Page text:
Anatomical considerations

Published on 08/03/2015 by admin

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Last modified 08/03/2015

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CHAPTER 7 Anatomical considerations

Applied anatomy

The structures in the perilenticular area, the lens capsule, nucleus and cortex, zonules, anterior vitreous, and ciliary body all interact to provide an optically clear (in health) structure which has the ability to focus, to minimize chromatic aberrations and produce the sharpest image possible on the retina for differing lighting conditions and points of focus. The ciliary muscle contracts to reduce the tension in the zonules and allow alteration in shape in the lens capsule, and therefore curvature of the lens. There is much discussion about whether it can continue to function throughout life, but it is thought the ciliary muscle/zonule/capsule interaction have relatively normal function for life1.

The zonules are composed of the protein elastin associated with microfibrils of 8 to 12 nm in diameter. Microfibrils contain fibrillins as major constituents. They pass from the ciliary muscle to the lens capsule on both the anterior and posterior surfaces.

The capsule consists of the basement membrane of the lens epithelial cells and is composed of type IV collagen and glycosaminoglycans. It has varying thickness over the anterior and posterior surfaces of the lens, which may be important in the accommodation of the natural lens, so-called accommodative arching. The capsule is thickest in the peripheral regions and thinnest anteriorly and posteriorly ranging from 2–50 microns.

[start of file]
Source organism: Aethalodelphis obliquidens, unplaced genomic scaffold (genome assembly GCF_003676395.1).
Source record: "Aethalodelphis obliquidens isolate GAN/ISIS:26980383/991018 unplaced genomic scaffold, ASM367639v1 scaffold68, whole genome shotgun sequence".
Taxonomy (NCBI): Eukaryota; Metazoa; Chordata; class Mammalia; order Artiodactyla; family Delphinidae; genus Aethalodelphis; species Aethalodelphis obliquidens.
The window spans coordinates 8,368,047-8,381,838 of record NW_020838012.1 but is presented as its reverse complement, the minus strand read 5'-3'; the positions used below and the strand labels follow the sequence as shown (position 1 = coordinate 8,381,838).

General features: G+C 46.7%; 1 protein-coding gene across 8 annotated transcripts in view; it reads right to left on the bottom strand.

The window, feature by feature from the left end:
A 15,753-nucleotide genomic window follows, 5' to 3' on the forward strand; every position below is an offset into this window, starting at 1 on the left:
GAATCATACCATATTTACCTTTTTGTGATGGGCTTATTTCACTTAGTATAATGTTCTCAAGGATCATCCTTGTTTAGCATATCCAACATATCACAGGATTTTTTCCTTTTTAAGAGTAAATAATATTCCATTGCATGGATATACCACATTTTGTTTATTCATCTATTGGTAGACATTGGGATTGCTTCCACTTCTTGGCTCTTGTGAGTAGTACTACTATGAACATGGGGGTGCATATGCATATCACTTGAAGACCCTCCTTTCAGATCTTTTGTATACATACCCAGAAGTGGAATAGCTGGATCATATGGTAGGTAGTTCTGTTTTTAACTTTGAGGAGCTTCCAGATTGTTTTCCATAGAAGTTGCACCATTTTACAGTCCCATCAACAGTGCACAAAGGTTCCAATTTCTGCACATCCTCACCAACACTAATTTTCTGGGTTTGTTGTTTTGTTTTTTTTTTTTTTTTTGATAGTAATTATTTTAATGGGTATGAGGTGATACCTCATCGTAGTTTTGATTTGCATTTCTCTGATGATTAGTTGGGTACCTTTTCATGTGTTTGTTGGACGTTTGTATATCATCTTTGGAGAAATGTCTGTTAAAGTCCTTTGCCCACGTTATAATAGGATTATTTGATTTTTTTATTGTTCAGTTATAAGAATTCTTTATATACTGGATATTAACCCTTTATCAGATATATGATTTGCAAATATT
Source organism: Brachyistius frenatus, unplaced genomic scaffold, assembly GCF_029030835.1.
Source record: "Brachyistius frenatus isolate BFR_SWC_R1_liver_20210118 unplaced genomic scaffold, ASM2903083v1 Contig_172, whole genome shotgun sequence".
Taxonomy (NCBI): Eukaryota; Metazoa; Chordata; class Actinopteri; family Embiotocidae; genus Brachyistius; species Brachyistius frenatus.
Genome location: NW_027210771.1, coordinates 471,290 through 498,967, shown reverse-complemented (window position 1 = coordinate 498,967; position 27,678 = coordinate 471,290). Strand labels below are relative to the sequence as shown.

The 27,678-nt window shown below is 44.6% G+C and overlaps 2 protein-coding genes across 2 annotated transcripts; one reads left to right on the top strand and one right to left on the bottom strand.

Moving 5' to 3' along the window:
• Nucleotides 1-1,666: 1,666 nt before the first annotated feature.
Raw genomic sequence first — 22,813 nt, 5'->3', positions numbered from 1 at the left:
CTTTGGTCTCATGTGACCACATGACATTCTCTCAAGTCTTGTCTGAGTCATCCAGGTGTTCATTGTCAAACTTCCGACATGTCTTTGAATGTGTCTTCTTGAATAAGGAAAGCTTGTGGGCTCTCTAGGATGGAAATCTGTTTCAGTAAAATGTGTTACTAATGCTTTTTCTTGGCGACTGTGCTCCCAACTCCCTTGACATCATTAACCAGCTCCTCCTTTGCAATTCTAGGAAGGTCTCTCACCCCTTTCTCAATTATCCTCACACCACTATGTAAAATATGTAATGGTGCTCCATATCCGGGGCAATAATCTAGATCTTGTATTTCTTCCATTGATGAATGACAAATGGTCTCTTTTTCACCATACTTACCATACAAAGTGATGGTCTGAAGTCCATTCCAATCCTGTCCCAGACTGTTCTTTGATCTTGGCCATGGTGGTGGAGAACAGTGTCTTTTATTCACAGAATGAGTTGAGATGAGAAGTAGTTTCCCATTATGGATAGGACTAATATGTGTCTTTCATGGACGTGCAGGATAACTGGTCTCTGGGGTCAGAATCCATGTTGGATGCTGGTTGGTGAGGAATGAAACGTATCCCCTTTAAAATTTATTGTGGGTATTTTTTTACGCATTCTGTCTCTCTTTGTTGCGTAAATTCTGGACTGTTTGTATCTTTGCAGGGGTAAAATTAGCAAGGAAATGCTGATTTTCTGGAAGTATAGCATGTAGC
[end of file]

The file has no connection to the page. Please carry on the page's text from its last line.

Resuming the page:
The recess formed by the peripheral anterior capsule, zonules, ciliary body, and posterior surface of the iris forms the ciliary sulcus, which can be used to support the haptic of an intraocular lens. The ciliary sulcus has a diameter of 13–15 mm.

The anterior vitreous maintains a close relationship with the lens, is separated from it by Berger’s space, and attached to the mid-periphery of the posterior part of the lens by Weigert’s ligaments. These are all remnants from the embryological development of the lens (Fig. 7.1).

The area behind the ciliary body is the pars plana, which joins the peripheral retina. By external landmarks it is up to 4.5 mm from the limbus. It is important, as instruments may be passed through this area without precipitating a retinal detachment.

The lens is a metabolically active structure. The lens structure itself consists of fibers composed of beta-crystallin protein which emanate from the lens epithelial cells, which line the anterior and equatorial parts of the capsule and are laid down in layers with increasing compaction and density in the center or nuclear zone as time progresses. This results in the center of the lens becoming stiffer, compared with the cortex, from 40 years onwards; this reversal in the profile of lens stiffness is partly responsible for the onset of presbyopia. The gradient refractive index structure of the lens aids accommodation and increases the refracting power of the lens.

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